A mural in Rashford’s home town of Withington, Manchester, was also defaced with offensive graffiti, before fans covered it in supportive messages.
Marcus Rashford has said he is "overwhelmed" and "lost for words" as he thanked supporters who posted messages of support on a mural depicting the England striker.
Earlier, England footballer Tyrone Mings criticised UK Home Secretary Priti Patel for "stoking the fire" of racism in previous comments when she described players taking the knee as "gesture politics".
Ms Patel was among senior political figures who condemned the abuse the players received.
“It has no place in our country and I back the police to hold those responsible accountable,” she said on Twitter.
In a reply to the tweet, Mings said Ms Patel was “pretending to be disgusted” after she previously criticised players for taking the knee to protest against racism and suggested supporters could choose to boo players who participated.
"You don’t get to stoke the fire at the beginning of the tournament by labelling our anti-racism message as ‘gesture politics’ and then pretend to be disgusted when the very thing we’re campaigning against, happens," Mings said.
Asked before the tournament about players who took the knee in a symbolic gesture against racism, Ms Patel told broadcaster GB News: “I just don’t support people participating in that type of gesture, gesture politics, to a certain extent, as well.”
Ms Patel declined to comment on Mings’ tweet.
But Conservative MP and former UK defence minister Johnny Mercer said he supported the footballer’s view.
“The painful truth is that this guy is completely right. Very uncomfortable with the position we Conservatives are needlessly forcing ourselves into,” he said.
“Do I fight it or stay silent? Modern Conservatism was always so much more to me. We must not lose our way.”
Conservative peer Sayeeda Warsi also accused her party of “dog whistling” and said all members needed to "think about our role in feeding this culture in our country".
“It’s time to stop the culture wars that are feeding division,” she said.
“Dog whistles win votes but destroy nations.”
The opposition Labour Party said Prime Minister Boris Johnson and Ms Patel were guilty of hypocrisy.
"The prime minister failed to call out the booing so whatever he says today rings hollow," Labour leader Sir Keir Starmer said.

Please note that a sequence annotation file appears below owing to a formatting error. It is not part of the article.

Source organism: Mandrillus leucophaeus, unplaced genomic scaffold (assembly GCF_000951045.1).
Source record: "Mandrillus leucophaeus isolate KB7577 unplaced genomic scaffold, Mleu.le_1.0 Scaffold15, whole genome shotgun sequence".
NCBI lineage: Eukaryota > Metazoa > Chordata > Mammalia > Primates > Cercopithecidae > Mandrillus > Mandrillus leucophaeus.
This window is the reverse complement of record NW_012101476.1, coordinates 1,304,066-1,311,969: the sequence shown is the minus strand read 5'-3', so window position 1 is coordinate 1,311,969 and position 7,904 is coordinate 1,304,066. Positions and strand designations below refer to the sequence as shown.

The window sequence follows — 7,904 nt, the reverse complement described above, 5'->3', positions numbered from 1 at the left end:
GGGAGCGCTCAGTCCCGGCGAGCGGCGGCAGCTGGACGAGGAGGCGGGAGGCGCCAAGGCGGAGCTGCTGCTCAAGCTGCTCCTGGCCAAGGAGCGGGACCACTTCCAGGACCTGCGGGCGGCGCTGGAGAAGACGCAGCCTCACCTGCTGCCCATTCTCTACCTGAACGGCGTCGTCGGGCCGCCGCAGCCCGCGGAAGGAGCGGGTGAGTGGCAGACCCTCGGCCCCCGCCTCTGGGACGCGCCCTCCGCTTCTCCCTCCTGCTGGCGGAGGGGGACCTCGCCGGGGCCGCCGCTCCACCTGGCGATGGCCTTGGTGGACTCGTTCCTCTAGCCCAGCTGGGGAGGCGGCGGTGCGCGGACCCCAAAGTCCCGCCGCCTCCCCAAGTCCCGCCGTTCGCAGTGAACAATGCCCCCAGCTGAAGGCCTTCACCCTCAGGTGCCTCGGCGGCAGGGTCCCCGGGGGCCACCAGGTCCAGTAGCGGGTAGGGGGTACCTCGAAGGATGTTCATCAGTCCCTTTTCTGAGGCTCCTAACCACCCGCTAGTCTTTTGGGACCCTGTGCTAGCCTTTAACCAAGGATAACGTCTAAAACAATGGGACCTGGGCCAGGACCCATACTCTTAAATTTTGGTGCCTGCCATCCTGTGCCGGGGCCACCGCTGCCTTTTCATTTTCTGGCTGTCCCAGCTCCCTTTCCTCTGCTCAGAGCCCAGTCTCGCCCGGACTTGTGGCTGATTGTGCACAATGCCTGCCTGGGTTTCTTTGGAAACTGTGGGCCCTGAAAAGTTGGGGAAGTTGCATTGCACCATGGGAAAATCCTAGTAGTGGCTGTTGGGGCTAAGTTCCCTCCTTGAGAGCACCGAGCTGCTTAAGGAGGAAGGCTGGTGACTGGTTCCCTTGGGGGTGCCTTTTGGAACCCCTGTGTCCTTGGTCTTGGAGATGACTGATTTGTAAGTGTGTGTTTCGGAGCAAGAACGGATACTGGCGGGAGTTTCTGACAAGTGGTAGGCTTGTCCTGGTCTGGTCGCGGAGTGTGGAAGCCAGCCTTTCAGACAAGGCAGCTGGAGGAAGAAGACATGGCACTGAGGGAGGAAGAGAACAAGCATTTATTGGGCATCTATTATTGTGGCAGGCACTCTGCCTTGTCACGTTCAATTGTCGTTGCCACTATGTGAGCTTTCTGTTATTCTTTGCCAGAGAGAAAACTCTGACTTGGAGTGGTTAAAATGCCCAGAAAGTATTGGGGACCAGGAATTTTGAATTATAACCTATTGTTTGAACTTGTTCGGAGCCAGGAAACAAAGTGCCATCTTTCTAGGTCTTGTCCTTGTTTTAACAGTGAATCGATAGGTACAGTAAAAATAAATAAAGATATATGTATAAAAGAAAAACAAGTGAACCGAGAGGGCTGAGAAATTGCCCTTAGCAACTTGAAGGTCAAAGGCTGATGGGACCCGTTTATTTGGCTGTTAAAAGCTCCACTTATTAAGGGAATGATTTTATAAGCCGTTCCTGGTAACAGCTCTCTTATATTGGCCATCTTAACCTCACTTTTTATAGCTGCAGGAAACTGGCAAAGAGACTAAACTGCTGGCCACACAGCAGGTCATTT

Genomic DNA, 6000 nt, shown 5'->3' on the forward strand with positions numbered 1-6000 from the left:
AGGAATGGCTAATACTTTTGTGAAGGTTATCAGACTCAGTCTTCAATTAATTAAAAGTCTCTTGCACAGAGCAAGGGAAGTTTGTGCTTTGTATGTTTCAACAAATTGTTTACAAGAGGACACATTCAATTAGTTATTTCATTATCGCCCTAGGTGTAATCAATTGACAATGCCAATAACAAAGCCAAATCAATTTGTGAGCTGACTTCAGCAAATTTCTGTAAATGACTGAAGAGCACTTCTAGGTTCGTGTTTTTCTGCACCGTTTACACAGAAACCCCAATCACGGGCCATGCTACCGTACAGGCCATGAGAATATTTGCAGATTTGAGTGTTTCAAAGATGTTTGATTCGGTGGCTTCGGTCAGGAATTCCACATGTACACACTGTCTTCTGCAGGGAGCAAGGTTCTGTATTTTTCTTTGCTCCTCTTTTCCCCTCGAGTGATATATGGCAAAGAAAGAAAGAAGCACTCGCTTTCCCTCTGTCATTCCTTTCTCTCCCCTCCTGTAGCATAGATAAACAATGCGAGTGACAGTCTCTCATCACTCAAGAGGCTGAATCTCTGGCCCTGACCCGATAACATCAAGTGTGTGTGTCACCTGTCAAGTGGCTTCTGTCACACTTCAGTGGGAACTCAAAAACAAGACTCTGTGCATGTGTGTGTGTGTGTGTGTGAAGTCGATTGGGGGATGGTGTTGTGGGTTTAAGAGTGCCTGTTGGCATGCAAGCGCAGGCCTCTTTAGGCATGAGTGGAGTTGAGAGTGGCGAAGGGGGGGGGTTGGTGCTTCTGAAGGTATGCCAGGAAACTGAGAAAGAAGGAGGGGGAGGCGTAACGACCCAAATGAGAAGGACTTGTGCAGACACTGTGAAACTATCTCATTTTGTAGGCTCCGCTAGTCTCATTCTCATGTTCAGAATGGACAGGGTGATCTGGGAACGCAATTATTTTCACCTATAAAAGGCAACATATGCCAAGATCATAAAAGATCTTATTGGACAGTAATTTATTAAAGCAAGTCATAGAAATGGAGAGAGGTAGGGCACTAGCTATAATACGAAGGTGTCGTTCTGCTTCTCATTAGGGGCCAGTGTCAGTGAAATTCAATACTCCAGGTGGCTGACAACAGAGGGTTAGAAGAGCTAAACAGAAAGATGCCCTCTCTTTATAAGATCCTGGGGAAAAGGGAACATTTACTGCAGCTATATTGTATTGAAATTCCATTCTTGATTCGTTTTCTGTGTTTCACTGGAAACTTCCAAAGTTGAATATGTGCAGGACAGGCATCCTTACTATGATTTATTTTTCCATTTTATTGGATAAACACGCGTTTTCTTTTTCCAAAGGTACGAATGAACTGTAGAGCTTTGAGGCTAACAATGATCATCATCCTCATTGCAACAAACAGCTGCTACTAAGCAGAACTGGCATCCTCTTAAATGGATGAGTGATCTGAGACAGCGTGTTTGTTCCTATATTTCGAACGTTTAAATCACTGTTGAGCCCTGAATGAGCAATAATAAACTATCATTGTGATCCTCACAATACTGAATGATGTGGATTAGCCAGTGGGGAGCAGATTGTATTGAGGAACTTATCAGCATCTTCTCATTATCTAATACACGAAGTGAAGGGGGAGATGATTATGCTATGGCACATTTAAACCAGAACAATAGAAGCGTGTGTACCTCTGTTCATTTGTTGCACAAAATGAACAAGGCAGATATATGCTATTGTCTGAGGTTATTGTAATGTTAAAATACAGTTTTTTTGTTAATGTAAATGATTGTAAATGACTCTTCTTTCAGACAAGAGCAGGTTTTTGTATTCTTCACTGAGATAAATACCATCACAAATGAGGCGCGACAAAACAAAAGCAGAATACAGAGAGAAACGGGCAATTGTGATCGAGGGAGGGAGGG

The Prime Minister on Tuesday was reportedly preparing to hold talks about online abuse with companies including Facebook, Twitter and Instagram in No 10.
“He said the abuse was utterly disgraceful and had emerged from the dark spaces of the internet,” the Prime Minister’s official spokesman said.
“He said he would use today’s meeting with social media firms to reiterate the urgent need for action ahead of tougher laws coming into force through the Online Harms Bill.”
An online petition has been signed by thousands of people demanding that racists who abuse players be barred from English football for life.
By Tuesday morning, the petition, set up by a group called The Three Hijabis, had gained about 700,000 signatures having set an initial target of 500,000.
Amna, a member of the group, said "words alone" were not enough to tackle racism.
"Those perpetrating this behaviour need to be held accountable, and we hope that the FA will respond to this petition and start to address this issue with actions, not just words," she told The National.
Chief Secretary for the Treasury Steve Barclay said on Tuesday that Ms Patel understood racism.
“The home secretary herself has been the subject of appalling online racist abuse,” he told Sky News.
“She has consistently taken action against the extreme right wing groups who are responsible for this.”
Rashford apologised for his penalty miss but said he "will never apologise for who I am".
"I can take criticism of my performance all day long, my penalty was not good enough, it should have gone in, but I will never apologise for who I am and where I came from,” he said.
"I've felt no prouder moment than wearing those three lions on my chest and seeing my family cheer me on in a crowd of tens of thousands."
On Monday, Mr Johnson said fans who racially abused black England players should “crawl back under a rock”.
"For those who have been directing racist abuse at some of the players, I say, 'Shame on you'," he said.
"And I hope you will crawl back under the rock from which you emerged.”
London’s Metropolitan Police said it was investigating “offensive and racist” messages on social media.
Prince William, president of the Football Association, attended Sunday's final at Wembley. He said he was "sickened by the racist abuse aimed at England players after last night’s match".
"It is totally unacceptable that players have to endure this abhorrent behaviour," he said.
"It must stop now and all those involved should be held accountable."